I never wanted to believe that my Dad was stealing from his job as a road worker. But when I got home, all the signs were there.
I’m Tim, a product marketing manager at an enterprise software company with an open source development model. I’ve been selected to participate in a 1 to 2 year leadership development program in the APAC region. A year passes both quickly and slowly; this show is a way to both share what I’m learning and see how far I’ve come.
This episode is all about about sharing your ideas fearlessly.
The wrong idea (and the right one)
As part of my leadership development program I’ve had to come up with and execute a “pay it forward” project to benefit my company. At first I struggled to think of one and then initially landed on one that I was basically ignoring my inbox, which didn’t seem like a good sign. At the same time, the coaching that I’ve been receiving through the program identified some themes in my life: storytelling (my own and others), influence (persuasion without authority) , autonomy (execute the way that I think will get the best outcome).
I came up with an idea for a project around equipping technical colleagues to achieve greater upstream influence by expanding their reach, especially on social media. We would do it alongside each other, supporting and encouraging each other along the way.
Good enough to steal?
Part of me worried about telling other people, not just because someone might tell me “no”, but also because someone might try to take it away. Then I saw a blog post from someone else who had an extremely similar idea at a different company: was I beaten to the draw?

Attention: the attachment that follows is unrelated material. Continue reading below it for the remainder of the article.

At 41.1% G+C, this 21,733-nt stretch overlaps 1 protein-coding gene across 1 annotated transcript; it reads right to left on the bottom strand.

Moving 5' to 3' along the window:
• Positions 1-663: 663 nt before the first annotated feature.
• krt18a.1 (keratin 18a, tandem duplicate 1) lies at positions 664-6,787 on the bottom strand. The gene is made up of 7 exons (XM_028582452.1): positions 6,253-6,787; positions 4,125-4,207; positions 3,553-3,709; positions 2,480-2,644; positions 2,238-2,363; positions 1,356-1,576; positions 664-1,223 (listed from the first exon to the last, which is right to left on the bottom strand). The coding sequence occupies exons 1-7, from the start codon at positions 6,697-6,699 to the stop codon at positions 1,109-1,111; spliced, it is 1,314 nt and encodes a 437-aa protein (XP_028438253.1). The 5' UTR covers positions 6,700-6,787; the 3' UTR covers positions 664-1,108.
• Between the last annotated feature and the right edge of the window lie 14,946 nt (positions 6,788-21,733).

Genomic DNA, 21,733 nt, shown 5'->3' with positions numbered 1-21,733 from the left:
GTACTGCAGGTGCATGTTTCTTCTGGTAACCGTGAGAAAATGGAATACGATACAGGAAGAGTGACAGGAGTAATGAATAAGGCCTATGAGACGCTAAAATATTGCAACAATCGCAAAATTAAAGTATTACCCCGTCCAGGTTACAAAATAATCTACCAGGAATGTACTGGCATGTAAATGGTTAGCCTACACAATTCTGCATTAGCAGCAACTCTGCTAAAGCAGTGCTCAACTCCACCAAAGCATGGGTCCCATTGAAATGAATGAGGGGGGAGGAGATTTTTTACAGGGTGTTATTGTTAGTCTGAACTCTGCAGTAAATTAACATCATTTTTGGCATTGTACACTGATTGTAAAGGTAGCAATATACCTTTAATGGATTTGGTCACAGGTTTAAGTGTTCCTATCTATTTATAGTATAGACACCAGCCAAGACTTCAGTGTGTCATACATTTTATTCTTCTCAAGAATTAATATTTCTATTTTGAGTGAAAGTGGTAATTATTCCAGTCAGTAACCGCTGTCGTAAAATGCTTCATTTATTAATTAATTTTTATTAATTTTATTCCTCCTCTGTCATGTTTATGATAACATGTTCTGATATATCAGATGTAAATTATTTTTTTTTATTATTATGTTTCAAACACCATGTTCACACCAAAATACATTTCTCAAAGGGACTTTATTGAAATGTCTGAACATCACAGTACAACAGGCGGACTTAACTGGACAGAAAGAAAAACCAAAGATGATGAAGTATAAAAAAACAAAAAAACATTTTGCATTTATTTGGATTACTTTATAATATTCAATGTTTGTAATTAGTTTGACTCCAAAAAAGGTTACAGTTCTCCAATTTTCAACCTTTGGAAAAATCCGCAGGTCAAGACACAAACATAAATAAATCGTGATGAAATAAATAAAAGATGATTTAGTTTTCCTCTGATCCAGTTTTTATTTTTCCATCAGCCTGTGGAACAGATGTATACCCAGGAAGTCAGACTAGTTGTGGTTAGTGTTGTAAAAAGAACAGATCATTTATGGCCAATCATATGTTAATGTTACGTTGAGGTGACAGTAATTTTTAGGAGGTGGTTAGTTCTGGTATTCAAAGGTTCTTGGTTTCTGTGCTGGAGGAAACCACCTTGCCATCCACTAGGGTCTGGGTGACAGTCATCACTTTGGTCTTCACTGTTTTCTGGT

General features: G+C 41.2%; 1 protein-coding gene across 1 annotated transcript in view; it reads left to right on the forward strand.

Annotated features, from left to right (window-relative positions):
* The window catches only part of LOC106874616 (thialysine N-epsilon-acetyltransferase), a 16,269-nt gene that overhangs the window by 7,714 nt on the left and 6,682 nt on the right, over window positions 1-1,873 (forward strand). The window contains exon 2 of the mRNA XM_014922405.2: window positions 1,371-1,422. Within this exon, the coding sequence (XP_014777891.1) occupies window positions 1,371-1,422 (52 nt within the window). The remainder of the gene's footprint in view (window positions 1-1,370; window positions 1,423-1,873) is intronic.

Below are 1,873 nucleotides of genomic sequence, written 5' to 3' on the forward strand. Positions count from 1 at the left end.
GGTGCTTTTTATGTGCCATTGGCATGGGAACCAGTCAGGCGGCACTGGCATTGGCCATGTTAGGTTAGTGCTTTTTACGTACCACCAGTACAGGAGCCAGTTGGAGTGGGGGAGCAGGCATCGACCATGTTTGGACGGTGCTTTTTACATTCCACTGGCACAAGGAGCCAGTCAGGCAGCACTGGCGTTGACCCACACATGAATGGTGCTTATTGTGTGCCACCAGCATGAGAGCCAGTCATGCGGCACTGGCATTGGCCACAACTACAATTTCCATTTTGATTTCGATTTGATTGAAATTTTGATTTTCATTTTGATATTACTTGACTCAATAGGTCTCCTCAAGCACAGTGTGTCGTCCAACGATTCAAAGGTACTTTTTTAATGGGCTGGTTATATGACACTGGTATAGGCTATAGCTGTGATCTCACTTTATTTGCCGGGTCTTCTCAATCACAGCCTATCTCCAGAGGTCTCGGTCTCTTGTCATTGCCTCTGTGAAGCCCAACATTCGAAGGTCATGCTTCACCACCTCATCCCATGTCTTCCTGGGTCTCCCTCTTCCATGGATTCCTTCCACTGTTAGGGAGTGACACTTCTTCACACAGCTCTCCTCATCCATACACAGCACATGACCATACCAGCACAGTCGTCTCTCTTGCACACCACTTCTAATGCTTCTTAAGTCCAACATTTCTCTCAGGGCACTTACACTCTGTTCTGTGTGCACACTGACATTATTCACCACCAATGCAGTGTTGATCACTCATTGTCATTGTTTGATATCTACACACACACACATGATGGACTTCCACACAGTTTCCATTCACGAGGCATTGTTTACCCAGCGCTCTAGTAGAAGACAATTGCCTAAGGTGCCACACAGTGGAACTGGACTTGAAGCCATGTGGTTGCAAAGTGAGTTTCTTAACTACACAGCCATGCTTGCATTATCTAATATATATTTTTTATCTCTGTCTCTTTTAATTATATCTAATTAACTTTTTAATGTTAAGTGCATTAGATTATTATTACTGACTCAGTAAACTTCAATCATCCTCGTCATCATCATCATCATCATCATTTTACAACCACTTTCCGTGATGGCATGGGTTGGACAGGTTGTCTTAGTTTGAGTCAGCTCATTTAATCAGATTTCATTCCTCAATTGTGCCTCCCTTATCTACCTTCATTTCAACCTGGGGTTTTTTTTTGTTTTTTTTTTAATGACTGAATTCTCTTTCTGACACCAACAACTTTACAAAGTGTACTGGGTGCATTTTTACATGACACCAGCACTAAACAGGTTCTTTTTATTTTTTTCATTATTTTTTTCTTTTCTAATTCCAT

I tentatively shared the idea with the leadership development program coordinator who loved it and said it lined up with something she had been thinking about. She provided feedback that increased the chance the program would be successful. I shared it with a colleague who was part of the target participant audience who liked the idea but cringed at some of the language I used to describe it (and helped me reduce the cringe. Then I shared it with person I was most nervous about sharing it with because it relates to their core role; if anyone was going to take it and run with it, it was them. Instead they provided excellent suggestions and resources that I was struggling to find.
Ideas are worthless
I realized that for someone to steal an idea in a corporate setting, they need to have idle resources and or capacity, and the knowledge to execute. Almost no one has that.
A challenge for future Tim: don’t be afraid to share an idea: making it real requires work, experience, and perspective that most people won’t do or have.